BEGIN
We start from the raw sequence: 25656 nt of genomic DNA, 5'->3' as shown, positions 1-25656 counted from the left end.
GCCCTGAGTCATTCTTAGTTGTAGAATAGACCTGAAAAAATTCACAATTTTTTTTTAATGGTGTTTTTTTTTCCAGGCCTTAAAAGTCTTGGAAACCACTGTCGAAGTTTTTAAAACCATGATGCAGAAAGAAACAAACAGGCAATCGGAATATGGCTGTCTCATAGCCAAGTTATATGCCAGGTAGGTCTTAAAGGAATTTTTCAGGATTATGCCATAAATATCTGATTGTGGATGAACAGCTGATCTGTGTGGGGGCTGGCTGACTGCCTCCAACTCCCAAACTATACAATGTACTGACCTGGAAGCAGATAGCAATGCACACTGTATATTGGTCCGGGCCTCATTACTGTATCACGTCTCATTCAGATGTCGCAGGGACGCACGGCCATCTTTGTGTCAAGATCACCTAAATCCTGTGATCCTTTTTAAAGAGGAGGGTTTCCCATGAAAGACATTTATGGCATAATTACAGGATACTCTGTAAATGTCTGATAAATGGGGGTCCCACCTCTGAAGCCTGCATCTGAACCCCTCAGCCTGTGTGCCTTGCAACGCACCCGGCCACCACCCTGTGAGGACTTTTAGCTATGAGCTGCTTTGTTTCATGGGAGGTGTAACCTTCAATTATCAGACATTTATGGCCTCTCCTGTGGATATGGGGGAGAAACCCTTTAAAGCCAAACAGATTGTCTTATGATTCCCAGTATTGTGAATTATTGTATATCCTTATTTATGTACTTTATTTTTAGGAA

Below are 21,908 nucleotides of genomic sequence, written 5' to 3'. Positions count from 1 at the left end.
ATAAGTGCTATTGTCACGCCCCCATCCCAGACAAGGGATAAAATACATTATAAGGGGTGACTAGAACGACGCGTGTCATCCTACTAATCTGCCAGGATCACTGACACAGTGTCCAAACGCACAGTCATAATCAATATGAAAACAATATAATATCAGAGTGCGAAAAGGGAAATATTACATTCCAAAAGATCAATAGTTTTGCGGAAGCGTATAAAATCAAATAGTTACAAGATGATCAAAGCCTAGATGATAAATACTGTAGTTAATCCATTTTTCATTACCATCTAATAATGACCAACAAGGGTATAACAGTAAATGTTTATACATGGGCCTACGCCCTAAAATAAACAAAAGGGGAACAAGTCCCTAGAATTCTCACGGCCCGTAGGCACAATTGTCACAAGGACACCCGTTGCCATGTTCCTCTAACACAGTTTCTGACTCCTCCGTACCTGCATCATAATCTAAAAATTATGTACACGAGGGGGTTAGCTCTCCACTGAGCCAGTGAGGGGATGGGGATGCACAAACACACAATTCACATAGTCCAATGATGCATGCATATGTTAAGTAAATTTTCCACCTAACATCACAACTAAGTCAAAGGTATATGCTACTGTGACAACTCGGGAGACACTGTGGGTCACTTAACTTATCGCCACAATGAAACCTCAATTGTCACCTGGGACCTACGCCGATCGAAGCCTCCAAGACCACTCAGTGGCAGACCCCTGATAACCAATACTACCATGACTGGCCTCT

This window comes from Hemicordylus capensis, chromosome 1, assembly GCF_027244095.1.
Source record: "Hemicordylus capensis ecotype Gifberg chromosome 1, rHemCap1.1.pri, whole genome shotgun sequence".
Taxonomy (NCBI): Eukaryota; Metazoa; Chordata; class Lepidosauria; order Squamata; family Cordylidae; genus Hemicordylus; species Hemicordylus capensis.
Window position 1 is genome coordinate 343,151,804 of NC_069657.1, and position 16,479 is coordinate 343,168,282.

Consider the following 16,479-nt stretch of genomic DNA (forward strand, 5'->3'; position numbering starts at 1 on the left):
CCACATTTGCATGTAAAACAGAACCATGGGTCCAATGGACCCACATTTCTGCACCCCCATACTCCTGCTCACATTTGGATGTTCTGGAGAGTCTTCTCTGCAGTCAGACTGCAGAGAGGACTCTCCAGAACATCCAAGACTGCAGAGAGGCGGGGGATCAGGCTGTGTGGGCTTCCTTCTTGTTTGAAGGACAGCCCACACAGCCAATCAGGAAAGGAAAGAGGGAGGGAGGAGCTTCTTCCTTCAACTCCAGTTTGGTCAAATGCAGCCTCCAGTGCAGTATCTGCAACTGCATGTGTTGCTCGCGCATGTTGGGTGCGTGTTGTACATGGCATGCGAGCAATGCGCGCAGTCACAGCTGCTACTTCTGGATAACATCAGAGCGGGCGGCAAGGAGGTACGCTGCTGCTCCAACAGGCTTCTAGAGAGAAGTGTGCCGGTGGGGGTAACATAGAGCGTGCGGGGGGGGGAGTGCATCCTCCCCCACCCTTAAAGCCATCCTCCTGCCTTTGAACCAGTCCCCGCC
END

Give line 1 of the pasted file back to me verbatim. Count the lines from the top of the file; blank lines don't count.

We start from the raw sequence: 25656 nt of genomic DNA, 5'->3' as shown, positions 1-25656 counted from the left end.